I don't doubt the shortcomings of the new Development Matters, or of any of the previous frameworks. I still think that Development Matters, whilst improving on its predecessor,  is too long. There is no real need need to look at so many areas and statements of learning, or put so much focus on children's formal literacy and numeracy skills in the early years. 

All the same, I think there is another perspective that is worth taking as well. Without any sort of framework, it becomes all too easy for practitioners to collect together heaps of information about children, without actually analysing what they have got for the purposes either of evaluating how well their curriculum is working, or picking out those children who are not making much progress. Historically, with the expansion of early years education, this has led to serious problems of inequity - we have plenty of evidence to suggest that the gap which opens up between different groups of children is huge by the time they leave the EYFS. 

As a headteacher now, I put a lot of focus on Learning Stories and on being able to share observations and assessments with both children and parents. I couldn't do that if all the evidence was just in the various heads of members of the staff team. The valuable process of developing children's metacognition cannot be supported unless their learning is made visible, and made available for discussion.

But I also put a lot of focus on trying our best to make sense of the assessment data we have, to open up the conversation about why some individual children, or groups of children, are not making much progress. Sometimes the answer to that question is that Development Matters is to crude to show progress, or to value other aspects of children's learning. Other times, we pick up that something is seriously amiss, and we respond to that. Without any sort of consistent framework, and just hundreds of pages in folders about children, this would not be possible. Going back to a notional class of thirty children, if one kept 20 pages of observations and other documents about each child and had no overall framework or way of summarising development and progress, it would be necessary to undertake some sort of qualitative analysis of 600 pages of data - that's the research to underpin a PHD thesis, not something a team of early years practitioners can fit into their working days and lives.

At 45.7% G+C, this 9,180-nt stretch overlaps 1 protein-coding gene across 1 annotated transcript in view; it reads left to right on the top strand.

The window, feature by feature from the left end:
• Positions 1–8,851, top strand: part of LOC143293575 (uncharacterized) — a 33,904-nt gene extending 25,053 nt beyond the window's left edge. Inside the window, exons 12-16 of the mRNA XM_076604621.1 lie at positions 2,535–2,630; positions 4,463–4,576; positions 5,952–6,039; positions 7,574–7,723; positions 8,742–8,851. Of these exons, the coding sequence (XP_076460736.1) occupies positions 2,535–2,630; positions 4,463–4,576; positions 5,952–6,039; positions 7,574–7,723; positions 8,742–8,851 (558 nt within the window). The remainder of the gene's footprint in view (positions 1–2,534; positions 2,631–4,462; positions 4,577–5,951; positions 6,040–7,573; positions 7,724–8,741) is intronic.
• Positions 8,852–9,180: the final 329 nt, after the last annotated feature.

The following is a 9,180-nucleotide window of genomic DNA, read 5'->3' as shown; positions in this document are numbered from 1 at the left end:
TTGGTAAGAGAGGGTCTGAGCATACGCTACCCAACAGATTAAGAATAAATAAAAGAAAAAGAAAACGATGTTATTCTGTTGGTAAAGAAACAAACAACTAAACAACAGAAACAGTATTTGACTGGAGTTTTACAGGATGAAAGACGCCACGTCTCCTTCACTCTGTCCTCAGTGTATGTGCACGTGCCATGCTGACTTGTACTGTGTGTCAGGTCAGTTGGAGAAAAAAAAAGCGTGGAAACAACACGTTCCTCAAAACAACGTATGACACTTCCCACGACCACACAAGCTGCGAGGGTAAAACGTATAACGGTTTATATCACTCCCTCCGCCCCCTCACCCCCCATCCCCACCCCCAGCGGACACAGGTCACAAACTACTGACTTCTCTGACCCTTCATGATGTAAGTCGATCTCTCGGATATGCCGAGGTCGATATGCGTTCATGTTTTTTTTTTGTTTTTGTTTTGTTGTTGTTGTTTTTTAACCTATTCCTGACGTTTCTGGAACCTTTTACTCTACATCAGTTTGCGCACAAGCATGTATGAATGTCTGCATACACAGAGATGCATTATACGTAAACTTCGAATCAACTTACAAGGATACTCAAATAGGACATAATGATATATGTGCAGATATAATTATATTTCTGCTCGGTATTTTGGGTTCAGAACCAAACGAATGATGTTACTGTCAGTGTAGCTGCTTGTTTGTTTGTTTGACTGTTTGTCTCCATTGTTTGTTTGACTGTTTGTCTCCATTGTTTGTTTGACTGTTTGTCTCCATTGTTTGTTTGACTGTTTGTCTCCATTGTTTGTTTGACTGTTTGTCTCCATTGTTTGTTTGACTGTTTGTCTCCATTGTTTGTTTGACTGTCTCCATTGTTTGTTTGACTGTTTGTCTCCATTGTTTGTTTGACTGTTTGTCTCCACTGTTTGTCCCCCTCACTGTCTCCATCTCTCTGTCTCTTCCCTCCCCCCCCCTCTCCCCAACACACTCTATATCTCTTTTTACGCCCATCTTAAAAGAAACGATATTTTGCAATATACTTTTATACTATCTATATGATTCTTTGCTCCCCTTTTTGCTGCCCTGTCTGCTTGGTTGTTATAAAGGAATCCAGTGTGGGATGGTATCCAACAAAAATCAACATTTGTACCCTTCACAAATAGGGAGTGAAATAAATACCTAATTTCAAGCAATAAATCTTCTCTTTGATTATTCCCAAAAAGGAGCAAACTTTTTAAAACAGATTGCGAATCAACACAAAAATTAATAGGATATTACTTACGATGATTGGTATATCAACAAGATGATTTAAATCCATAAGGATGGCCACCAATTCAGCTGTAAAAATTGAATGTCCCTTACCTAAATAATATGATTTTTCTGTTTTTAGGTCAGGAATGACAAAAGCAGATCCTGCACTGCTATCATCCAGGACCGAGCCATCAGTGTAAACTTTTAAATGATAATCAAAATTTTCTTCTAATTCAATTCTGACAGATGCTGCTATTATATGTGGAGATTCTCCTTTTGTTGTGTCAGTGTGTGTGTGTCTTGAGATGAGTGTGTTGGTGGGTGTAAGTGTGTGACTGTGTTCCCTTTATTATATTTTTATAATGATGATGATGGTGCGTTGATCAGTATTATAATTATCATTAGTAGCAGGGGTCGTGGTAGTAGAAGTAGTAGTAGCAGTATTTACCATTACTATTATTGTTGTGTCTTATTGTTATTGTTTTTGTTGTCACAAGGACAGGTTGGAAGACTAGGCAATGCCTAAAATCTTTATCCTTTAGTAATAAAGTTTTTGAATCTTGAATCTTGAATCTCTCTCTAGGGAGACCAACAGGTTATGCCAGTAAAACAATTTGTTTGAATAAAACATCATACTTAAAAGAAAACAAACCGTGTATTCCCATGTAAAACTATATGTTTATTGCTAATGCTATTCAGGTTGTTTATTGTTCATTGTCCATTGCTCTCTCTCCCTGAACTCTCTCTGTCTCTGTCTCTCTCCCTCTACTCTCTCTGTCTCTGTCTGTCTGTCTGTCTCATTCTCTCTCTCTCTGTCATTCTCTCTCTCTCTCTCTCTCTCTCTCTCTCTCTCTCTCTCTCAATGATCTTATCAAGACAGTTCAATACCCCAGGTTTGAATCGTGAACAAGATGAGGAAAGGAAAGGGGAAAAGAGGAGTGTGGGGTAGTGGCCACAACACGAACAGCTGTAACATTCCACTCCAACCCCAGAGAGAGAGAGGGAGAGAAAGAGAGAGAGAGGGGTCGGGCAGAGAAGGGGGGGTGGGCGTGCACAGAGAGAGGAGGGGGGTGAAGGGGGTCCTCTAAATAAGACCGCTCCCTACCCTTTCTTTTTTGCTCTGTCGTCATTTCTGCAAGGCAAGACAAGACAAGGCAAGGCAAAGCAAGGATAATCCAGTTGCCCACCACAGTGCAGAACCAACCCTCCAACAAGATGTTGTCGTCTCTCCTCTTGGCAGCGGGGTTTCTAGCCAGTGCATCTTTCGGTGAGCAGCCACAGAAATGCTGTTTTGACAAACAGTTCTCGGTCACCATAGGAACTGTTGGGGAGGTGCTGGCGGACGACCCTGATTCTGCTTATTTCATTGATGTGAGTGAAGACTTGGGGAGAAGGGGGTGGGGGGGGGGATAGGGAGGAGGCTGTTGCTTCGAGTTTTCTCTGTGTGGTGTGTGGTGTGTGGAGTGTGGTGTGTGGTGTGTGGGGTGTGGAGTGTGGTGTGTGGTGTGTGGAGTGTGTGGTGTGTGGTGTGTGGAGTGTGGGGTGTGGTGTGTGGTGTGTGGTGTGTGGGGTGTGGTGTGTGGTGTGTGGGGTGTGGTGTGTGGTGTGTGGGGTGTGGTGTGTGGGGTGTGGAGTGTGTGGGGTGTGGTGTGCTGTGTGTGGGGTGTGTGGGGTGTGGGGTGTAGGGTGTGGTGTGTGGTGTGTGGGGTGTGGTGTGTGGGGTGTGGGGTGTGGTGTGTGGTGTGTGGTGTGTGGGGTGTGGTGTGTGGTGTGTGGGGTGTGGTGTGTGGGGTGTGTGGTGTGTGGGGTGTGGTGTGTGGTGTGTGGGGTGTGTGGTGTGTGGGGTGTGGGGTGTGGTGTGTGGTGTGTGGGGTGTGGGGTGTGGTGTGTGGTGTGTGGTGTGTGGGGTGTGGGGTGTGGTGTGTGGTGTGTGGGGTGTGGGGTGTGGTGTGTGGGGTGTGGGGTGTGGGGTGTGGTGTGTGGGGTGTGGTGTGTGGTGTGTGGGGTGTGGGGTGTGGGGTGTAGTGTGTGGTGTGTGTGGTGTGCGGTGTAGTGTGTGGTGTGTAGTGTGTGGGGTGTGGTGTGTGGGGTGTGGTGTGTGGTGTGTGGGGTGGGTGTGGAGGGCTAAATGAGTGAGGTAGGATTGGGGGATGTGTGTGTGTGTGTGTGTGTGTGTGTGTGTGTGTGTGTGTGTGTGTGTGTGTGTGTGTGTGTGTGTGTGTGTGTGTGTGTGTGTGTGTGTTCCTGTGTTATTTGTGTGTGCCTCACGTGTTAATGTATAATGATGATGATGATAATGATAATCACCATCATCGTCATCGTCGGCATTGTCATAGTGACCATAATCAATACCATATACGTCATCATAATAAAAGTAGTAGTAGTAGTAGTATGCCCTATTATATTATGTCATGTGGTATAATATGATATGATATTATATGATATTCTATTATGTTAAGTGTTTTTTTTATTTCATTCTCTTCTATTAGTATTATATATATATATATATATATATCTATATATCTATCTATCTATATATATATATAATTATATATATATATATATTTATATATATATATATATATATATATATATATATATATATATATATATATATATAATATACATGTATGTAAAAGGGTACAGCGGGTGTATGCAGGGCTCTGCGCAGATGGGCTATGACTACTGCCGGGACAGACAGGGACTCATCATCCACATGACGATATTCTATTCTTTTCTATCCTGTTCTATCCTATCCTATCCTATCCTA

I would argue that for many practitioners - myself included, for many years - those folders, files and portfolios of information about children serve another function. In essence, they express the view that early education is about creating a space that facilitates the child's development. The job of observation and assessment is, therefore, to record that development as, in a sense, it unfolds "naturally". I am increasingly convinced that this is the wrong way to look at things, and I think that Robin Alexander makes the point most eloquently:

"contrary to the misapplied legacy of Plowden and those who still view teaching as no more than applied child development, education is about intervening in and accelerating development, not merely ‘facilitating’ it, otherwise why do we need schools? Education is a cultural process, not a biological one." [PDF]

We need manageable and systematic ways of recording children's progress across early years settings and schools. We need ways of ensuring that practitioners do not just collect information about children, but are also prompted to think very carefully about what that the information means about learning, and how to make it inform their teaching. Pragmatically, I cannot see how every setting and every school could have the capacity to develop their own system to do this.

Without any such system we will end up again with huge "stories of unfolding" about children's development. That will not be good enough, because if we cannot accelerate the progress of the most disadvantaged children, then early education will not just replicate social inequality: it will actually intensify it.